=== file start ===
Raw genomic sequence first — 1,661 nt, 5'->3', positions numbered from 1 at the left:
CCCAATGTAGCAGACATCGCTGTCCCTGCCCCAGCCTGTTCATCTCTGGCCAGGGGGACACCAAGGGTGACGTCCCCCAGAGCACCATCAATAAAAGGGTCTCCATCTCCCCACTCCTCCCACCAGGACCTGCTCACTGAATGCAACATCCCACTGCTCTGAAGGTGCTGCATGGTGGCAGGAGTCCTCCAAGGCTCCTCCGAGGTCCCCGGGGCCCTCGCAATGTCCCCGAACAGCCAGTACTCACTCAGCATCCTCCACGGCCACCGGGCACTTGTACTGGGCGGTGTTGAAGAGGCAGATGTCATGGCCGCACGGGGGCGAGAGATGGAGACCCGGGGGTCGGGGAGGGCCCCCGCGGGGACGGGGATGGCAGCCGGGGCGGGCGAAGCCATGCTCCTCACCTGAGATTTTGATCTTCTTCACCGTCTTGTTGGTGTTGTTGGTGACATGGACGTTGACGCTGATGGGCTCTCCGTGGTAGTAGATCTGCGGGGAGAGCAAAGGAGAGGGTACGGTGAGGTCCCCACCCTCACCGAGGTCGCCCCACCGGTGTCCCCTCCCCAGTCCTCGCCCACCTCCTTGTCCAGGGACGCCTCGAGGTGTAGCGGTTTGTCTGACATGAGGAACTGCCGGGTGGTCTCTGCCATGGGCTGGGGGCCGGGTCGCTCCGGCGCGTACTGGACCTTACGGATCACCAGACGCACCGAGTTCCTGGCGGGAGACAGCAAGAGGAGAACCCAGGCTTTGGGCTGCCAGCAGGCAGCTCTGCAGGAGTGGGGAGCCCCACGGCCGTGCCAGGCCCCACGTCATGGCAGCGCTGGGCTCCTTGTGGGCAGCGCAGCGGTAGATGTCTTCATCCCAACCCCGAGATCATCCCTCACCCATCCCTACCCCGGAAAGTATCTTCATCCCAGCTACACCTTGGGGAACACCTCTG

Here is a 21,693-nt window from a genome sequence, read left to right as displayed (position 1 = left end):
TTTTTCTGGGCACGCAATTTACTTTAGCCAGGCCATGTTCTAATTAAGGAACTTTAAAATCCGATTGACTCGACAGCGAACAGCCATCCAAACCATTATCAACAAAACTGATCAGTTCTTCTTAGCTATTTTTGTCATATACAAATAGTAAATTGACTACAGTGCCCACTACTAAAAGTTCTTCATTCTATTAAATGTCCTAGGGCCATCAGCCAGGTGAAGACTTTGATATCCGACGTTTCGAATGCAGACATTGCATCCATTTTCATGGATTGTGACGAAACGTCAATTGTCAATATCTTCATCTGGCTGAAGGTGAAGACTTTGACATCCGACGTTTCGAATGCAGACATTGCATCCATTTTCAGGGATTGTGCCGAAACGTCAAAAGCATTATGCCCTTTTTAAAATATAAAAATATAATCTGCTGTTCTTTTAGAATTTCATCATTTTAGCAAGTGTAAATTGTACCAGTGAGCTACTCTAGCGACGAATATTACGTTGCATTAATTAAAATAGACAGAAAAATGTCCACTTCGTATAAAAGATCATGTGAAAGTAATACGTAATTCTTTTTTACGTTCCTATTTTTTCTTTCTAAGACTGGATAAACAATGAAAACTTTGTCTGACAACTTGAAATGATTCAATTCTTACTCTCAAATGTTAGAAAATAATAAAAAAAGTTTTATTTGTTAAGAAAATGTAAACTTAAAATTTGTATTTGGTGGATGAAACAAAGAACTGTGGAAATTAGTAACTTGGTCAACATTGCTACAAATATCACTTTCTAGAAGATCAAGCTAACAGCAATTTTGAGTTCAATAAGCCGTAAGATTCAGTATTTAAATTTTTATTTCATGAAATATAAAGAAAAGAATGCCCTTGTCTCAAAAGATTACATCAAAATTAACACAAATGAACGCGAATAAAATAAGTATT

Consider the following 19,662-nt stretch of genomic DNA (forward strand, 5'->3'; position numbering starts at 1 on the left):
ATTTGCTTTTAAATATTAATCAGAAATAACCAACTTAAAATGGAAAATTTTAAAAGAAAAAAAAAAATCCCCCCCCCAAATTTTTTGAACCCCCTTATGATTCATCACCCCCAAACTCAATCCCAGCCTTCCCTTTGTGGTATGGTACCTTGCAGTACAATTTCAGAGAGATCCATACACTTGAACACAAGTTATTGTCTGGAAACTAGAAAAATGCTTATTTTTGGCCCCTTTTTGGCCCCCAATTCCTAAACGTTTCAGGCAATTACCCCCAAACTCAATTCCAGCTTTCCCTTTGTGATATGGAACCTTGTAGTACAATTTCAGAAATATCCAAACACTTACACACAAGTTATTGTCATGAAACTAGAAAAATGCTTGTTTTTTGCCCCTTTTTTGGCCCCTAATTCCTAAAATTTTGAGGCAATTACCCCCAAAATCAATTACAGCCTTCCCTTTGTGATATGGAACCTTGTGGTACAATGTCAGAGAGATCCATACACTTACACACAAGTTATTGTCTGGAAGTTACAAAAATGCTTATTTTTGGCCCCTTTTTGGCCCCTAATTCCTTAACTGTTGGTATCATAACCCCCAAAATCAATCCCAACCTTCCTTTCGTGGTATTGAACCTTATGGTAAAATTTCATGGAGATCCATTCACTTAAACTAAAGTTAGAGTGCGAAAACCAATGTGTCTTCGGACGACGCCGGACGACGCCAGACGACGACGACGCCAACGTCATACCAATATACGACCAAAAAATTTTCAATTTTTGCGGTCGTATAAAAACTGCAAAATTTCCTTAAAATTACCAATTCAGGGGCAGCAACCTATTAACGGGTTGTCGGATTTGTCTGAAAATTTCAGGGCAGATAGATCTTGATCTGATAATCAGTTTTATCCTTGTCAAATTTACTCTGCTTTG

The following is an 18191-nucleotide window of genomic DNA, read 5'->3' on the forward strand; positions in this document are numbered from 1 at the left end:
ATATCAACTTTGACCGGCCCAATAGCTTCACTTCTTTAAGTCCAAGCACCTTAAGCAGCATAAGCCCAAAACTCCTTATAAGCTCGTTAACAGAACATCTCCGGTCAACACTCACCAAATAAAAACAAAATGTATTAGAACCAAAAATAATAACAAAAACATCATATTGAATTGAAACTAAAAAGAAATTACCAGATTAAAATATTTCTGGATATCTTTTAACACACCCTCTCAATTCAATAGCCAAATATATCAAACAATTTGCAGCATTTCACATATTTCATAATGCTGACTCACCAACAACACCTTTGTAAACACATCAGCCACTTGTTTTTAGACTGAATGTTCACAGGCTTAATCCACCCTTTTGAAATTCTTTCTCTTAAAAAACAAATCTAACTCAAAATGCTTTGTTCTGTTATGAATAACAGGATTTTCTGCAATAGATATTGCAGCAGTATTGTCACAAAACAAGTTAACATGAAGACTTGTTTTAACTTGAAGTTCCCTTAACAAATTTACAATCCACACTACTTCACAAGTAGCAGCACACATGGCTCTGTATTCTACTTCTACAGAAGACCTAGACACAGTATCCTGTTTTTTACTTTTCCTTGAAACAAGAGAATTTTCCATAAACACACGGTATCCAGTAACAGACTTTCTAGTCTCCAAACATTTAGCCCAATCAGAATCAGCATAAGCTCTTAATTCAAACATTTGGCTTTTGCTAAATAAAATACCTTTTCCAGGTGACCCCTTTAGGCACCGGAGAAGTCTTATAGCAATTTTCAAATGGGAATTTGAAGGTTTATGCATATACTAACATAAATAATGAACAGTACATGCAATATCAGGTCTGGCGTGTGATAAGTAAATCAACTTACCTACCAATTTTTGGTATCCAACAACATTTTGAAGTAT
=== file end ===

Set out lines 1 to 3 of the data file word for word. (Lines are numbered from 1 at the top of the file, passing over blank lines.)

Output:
Raw genomic sequence first — 1,661 nt, 5'->3', positions numbered from 1 at the left:
CCCAATGTAGCAGACATCGCTGTCCCTGCCCCAGCCTGTTCATCTCTGGCCAGGGGGACACCAAGGGTGACGTCCCCCAGAGCACCATCAATAAAAGGGTCTCCATCTCCCCACTCCTCCCACCAGGACCTGCTCACTGAATGCAACATCCCACTGCTCTGAAGGTGCTGCATGGTGGCAGGAGTCCTCCAAGGCTCCTCCGAGGTCCCCGGGGCCCTCGCAATGTCCCCGAACAGCCAGTACTCACTCAGCATCCTCCACGGCCACCGGGCACTTGTACTGGGCGGTGTTGAAGAGGCAGATGTCATGGCCGCACGGGGGCGAGAGATGGAGACCCGGGGGTCGGGGAGGGCCCCCGCGGGGACGGGGATGGCAGCCGGGGCGGGCGAAGCCATGCTCCTCACCTGAGATTTTGATCTTCTTCACCGTCTTGTTGGTGTTGTTGGTGACATGGACGTTGACGCTGATGGGCTCTCCGTGGTAGTAGATCTGCGGGGAGAGCAAAGGAGAGGGTACGGTGAGGTCCCCACCCTCACCGAGGTCGCCCCACCGGTGTCCCCTCCCCAGTCCTCGCCCACCTCCTTGTCCAGGGACGCCTCGAGGTGTAGCGGTTTGTCTGACATGAGGAACTGCCGGGTGGTCTCTGCCATGGGCTGGGGGCCGGGTCGCTCCGGCGCGTACTGGACCTTACGGATCACCAGACGCACCGAGTTCCTGGCGGGAGACAGCAAGAGGAGAACCCAGGCTTTGGGCTGCCAGCAGGCAGCTCTGCAGGAGTGGGGAGCCCCACGGCCGTGCCAGGCCCCACGTCATGGCAGCGCTGGGCTCCTTGTGGGCAGCGCAGCGGTAGATGTCTTCATCCCAACCCCGAGATCATCCCTCACCCATCCCTACCCCGGAAAGTATCTTCATCCCAGCTACACCTTGGGGAACACCTCTG

Here is a 21,693-nt window from a genome sequence, read left to right as displayed (position 1 = left end):